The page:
- Views 1997
Define yourself sexually.
Pinpoint the first time you became aware of your sexual organs.
Share when you became cognisant of being a different gender from others.
Those were the provoking, intimate, and self-analysing questions and exercises asked to the participants at a recent gender, sexuality, and sexual rights workshop. These inquiries engaged the participants to comprehend, de-construct and re-construct the social definitions of gender and sexuality imposed upon them.
Can we in Bangladesh say we prefer same-sex relationships?
Can we state, as men, we feel trapped in our biological bodies, and feel, think, and act as women?
Can we equally assert, as women, we feel imprisoned in our female bodies, and perceive ourselves as males instead?
Can you imagine the level of stigma, ostracism, and violence heaped upon the brave citizens who dare to openly declare their preferred sexual and biological identities?
A community of lesbians, gays, bisexuals, and transgender (collectively referred to as LGBT) is now emerging in Bangladesh. Inspiring, insightful, and assertive young men and women are identifying themselves as gay, lesbian, transgender, or men who have sex with other men (often abbreviated MSM) and are emerging from beneath the cloak of anonymity.
Their open existence creates a context for candid discussion about their lifestyles and sexual preferences, and focuses attention on their causes. These courageous men and women reveal their identities at the risk of being rejected by families or friends who disapprove of their lifestyles; they also risk harassment and violence.
Members of the LGBT community desire to assert their identities, and crave acceptance – just like the rest of us. They are forced to balance their natural desire for self-expression against their fear of rejection by a largely homophobic society which considers them “deviant” and denies their very existence.
They often reject Western labels, searching for less foreign ways to define themselves. For example, some women (of a certain generation) in same-sex relationships refer to themselves as shomopremi nari (women who love women).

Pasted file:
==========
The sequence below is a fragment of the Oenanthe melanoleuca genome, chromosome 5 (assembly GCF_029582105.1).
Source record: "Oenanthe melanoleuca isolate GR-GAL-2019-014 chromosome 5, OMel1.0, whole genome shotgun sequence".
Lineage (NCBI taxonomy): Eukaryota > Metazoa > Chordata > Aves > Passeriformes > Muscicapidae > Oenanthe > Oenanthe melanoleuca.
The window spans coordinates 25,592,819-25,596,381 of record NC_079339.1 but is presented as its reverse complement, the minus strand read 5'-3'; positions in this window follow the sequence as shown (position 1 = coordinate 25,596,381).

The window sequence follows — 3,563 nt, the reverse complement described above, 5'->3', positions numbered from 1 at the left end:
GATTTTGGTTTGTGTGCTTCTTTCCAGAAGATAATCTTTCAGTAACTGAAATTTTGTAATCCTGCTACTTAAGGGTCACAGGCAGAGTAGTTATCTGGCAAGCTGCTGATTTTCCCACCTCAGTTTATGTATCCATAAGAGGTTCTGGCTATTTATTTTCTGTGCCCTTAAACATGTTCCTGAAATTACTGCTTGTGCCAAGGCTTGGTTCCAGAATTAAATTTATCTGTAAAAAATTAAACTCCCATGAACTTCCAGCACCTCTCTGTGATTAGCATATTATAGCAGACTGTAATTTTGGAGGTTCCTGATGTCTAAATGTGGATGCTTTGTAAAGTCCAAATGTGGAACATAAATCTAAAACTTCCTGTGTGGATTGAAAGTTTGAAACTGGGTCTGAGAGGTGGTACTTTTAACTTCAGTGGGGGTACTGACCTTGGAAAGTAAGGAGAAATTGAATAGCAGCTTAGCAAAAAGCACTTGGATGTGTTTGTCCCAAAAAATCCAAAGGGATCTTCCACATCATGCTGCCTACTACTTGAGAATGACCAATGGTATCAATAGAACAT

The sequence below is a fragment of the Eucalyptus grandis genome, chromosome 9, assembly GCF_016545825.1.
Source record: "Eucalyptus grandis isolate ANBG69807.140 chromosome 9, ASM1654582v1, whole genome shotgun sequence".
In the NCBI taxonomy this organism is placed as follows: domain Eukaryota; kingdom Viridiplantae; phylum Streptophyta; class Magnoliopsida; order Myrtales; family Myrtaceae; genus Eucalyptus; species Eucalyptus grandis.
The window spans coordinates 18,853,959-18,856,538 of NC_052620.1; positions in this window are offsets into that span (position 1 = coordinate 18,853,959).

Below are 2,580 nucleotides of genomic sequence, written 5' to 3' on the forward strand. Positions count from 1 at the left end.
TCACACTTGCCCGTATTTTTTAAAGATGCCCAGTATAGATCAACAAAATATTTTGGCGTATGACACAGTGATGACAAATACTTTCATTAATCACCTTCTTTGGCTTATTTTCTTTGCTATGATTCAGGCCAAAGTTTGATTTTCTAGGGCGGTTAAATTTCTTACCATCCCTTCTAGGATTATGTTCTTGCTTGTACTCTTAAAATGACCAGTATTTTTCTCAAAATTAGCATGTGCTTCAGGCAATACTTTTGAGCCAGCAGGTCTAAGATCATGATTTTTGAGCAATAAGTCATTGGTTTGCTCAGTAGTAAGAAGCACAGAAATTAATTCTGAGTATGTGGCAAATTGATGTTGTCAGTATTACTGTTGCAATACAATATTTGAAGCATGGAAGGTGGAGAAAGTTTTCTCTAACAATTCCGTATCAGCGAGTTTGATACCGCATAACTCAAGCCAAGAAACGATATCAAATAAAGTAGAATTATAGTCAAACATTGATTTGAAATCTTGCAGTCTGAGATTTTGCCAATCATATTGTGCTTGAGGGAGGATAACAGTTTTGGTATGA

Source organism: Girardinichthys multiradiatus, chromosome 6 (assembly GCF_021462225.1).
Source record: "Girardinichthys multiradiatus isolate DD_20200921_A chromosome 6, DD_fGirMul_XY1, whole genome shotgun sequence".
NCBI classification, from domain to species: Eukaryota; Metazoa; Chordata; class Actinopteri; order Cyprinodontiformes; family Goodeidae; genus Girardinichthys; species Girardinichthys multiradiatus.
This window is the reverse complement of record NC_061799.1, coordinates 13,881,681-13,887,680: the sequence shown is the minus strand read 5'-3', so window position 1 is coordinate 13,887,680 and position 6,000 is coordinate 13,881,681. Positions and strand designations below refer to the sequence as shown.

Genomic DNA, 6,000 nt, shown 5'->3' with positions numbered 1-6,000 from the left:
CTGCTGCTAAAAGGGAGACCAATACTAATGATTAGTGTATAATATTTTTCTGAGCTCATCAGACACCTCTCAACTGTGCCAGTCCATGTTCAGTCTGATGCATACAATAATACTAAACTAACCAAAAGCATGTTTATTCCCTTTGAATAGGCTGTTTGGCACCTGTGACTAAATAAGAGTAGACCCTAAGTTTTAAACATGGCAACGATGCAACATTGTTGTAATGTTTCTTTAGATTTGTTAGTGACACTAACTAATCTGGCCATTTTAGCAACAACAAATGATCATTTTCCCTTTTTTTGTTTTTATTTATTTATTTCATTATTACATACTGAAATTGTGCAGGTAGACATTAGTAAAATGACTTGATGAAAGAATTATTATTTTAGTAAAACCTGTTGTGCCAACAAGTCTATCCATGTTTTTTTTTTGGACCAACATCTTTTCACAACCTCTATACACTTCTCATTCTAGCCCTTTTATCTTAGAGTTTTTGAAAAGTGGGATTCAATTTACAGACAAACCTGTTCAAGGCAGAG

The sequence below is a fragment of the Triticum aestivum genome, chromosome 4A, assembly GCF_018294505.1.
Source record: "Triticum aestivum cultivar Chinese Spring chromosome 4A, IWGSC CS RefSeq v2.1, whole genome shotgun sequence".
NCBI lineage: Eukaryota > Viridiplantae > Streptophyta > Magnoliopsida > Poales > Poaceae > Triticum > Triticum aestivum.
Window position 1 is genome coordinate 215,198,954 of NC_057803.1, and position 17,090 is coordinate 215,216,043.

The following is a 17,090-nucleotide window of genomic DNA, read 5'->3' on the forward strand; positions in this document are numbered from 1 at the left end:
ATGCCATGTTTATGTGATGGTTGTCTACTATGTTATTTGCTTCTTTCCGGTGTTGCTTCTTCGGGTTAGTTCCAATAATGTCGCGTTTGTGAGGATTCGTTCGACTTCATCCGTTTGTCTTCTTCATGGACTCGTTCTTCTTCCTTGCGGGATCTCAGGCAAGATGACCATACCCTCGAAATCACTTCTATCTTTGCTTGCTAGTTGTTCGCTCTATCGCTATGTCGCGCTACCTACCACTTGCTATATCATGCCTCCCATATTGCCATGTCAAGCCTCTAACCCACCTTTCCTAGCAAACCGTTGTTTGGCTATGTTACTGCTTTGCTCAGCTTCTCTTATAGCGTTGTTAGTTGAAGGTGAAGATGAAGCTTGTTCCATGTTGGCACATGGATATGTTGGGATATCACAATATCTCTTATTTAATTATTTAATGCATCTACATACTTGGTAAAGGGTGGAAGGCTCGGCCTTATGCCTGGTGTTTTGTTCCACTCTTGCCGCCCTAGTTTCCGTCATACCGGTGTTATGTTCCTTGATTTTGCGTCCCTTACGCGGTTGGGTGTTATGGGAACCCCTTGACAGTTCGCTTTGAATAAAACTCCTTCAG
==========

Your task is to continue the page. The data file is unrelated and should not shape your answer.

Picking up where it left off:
Some men prefer the term MSM (men who have sex with other men). Others prefer gay, queer, etc. In addition, the hijra community has a clear hierarchy based on different roles and relationships within the community.
Many people do not feel confident or secure enough to declare and embrace their alternative sexuality. Some suppress their natural inclination towards same-sex relationships, having internalised the view that such desires are deviant; others opt to conduct clandestine same-sex relationships while publicly maintaining a conventional marriage with children. Members of the second group (who surreptitiously carry out same-sex affairs) tend to expose themselves to great health risks.
The LGBT community is coming together with the objective of educating mainstream society about their existence. This is a necessary step towards the creation of safe and secure arenas in which people struggling to come to grips with their sexuality can come forth. Furthermore, the LGBT community resolves to acquire better healthcare facilities that specifically cater to patients of diverse sexuality.
According to Professor Sabina Faiz Rashid at the Centre for Gender, Sexuality and HIV/AIDS, BRAC University: “Interventions that address reproductive and sexual rights are health-focused with the rights approach largely missing… [the] realisation of the importance of a rights-based approach has not been translated into practice.”